She toured in a couple of shows as a chorus girl, got lonely and joined her family, which had moved to Albuquerque, N.M. after she'd left. Against Mama's wishes, she got a part in "Cushman's Revue", a vaudeville entertainment, singing torch songs, and becoming Albuquerque's fairest flower in the process. When the show toured, she went with it (no working at her dad's grocery for Vivian). By the time she'd had enough of small towns and traveling alone, Albuquerque was waiting for her with a vengeance: a former Broadway actress named Kathryn Kennedy O'Connor had formed the Albuquerque Little Theater, and invited Viv to perform with her company.
Through a series of successful performances in showcase parts, Vivian began getting major attention from reviewers in the area. Her success in Albuquerque was such that wags called the theater the Vivian Vance Playhouse. Eventually, O'Connor lobbied successfully for the proceeds of a Little Theater production to be used to send Vivian to New York, and arranged an audition for Viv with Eva Le Gallienne's prestigious Civic Repertory Theater. The audition was a moot point (Le Gallienne wasn't accepting anyone into her group that year); it got Viv to New York, where she eventually auditioned for the show "Hard to Get," which became "Anything Goes," starring Ethel Merman.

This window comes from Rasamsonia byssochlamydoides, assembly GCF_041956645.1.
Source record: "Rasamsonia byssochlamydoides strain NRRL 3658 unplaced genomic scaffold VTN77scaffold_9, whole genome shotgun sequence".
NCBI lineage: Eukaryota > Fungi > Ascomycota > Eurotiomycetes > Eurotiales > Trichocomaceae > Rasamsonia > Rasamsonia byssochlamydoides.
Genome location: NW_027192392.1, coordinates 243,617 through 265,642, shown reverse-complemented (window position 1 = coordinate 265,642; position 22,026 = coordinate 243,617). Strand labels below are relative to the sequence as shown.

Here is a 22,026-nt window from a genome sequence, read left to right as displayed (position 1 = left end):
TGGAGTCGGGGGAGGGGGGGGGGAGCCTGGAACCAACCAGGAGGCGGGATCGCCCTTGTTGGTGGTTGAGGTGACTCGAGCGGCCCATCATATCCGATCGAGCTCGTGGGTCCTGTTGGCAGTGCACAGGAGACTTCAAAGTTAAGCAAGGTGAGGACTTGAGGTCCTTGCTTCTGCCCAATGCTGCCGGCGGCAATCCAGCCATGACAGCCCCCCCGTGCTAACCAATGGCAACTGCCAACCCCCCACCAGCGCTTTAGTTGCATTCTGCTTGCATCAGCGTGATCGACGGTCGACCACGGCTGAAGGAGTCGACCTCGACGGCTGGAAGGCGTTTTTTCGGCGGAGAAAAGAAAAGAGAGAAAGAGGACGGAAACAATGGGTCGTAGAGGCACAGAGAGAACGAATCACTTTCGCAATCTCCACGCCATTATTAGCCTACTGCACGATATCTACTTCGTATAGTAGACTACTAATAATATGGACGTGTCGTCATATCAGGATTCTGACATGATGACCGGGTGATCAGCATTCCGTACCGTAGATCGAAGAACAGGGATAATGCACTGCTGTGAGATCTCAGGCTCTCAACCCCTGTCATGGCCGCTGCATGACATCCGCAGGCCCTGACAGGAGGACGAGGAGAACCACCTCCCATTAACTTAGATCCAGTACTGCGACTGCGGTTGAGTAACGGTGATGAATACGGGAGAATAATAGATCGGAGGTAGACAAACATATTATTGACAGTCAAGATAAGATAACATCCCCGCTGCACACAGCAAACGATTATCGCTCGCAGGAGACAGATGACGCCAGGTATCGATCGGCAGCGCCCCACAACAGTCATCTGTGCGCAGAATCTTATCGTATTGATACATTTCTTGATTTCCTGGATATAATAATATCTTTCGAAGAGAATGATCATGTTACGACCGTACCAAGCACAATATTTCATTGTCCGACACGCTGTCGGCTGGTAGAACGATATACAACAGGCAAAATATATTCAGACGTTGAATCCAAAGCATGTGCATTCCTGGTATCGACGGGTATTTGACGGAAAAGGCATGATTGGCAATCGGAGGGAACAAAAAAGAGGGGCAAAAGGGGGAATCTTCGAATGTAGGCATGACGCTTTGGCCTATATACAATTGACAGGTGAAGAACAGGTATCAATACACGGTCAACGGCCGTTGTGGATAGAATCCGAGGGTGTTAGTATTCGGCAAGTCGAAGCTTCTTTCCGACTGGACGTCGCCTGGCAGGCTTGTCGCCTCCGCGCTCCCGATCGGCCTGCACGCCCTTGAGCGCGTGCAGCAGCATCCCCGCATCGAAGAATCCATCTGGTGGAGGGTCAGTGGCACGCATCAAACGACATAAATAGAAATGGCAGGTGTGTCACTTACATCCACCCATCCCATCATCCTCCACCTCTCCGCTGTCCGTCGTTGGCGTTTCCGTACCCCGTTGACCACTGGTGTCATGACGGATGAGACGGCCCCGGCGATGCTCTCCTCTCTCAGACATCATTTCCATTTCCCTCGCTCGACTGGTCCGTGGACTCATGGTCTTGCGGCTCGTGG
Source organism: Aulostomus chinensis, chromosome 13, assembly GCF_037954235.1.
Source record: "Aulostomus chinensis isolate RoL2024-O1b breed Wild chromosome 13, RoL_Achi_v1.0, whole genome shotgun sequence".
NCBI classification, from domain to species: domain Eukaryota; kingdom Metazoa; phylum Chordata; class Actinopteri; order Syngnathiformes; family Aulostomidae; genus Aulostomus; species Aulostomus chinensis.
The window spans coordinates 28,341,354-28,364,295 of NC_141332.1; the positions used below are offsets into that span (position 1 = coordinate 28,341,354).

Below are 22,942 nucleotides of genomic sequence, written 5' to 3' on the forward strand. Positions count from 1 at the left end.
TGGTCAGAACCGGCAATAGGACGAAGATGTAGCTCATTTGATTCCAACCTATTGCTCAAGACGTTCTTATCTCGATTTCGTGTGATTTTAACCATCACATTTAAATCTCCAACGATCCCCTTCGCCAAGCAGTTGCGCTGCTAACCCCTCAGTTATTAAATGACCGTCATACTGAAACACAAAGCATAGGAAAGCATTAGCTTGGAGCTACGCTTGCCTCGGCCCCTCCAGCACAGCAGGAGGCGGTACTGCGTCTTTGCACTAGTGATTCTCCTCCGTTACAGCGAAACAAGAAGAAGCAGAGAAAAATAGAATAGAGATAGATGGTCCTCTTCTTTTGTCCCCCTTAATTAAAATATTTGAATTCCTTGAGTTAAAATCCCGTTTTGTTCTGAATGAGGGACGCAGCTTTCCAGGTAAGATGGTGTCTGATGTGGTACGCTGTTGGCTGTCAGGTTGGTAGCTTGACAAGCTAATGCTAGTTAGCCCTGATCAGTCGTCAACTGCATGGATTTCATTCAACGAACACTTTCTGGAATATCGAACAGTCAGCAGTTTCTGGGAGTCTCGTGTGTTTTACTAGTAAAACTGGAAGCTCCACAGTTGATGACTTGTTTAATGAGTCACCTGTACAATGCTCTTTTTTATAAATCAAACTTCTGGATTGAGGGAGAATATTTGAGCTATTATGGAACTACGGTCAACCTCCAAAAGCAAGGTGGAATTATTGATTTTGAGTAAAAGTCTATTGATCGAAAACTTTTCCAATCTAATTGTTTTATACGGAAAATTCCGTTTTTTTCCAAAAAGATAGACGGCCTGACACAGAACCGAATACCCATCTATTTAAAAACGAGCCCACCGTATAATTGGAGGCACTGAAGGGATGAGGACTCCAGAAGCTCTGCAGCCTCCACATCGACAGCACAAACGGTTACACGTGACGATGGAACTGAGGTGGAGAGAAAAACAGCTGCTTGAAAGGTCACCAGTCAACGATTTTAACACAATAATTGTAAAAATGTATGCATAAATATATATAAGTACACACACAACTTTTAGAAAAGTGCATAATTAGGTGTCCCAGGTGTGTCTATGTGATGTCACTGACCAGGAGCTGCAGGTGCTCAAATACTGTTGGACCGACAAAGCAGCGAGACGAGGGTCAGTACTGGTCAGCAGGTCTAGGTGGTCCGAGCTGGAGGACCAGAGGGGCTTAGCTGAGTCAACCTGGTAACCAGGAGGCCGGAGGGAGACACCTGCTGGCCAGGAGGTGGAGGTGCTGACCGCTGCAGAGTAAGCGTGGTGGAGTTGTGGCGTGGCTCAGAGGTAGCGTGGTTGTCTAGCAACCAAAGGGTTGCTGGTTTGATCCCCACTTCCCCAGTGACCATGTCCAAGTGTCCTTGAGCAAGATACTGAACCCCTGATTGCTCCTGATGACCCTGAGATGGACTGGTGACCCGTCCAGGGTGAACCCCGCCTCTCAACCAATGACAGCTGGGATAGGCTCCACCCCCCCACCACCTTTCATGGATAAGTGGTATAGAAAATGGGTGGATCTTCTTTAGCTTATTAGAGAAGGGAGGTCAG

Vivian landed in the chorus and graduated to a speaking part when the book writers, Russell Crouse and Howard Lindsay, wrote a few lines for the chorus, and Viv delivered them with style. Her four lines turned into a small part, and she ended up understudying Merman (who was notorious for rarely missing a performance). But she did get to go on
several times as the lead, which must have been heady for the girl from Kansas.
Her subsequent theater experience--straight plays and musicals, Broadway (that's her starring in "Hooray for What! with Ed Wynn, circa 1937, above right) and touring companies, playing opposite the best and the worst‹prepared Viv for anything. She met her next husband, the actor Phil Ober‹there was a second husband before Ober, making him #3 --through her friend and benefactor Antoinette Perry (yes, the one the Tony Awards were named after). In fact, one of the things that most impresses about Vivian's life is how many successful and important people she knew, and how many of them admired her.
Ober, who came from a patrician New England background, and Vivian couldnąt have been more opposite, and troubles surfaced immediately, but Viv suppressed them as she did many of her problems, and put on a happy gloss for the public. Eventually, after starring on Broadway again in "Let's Face It" (circa 1942-43) and going over to Europe and Africa to
tour for the soldiers (a horrid experience by all accounts), Viv began showing outward signs that something was not right. The culmination was a nervous breakdown, while performing in the show "The Voice of the Turtle." She went into analysis, didn't perform for a while, and by the late 1940s was slowly easing her way back onto the stage. She did several small movie roles out in Hollywood, and periodically escaped to her and Philąs ranch in Cubero, N.M.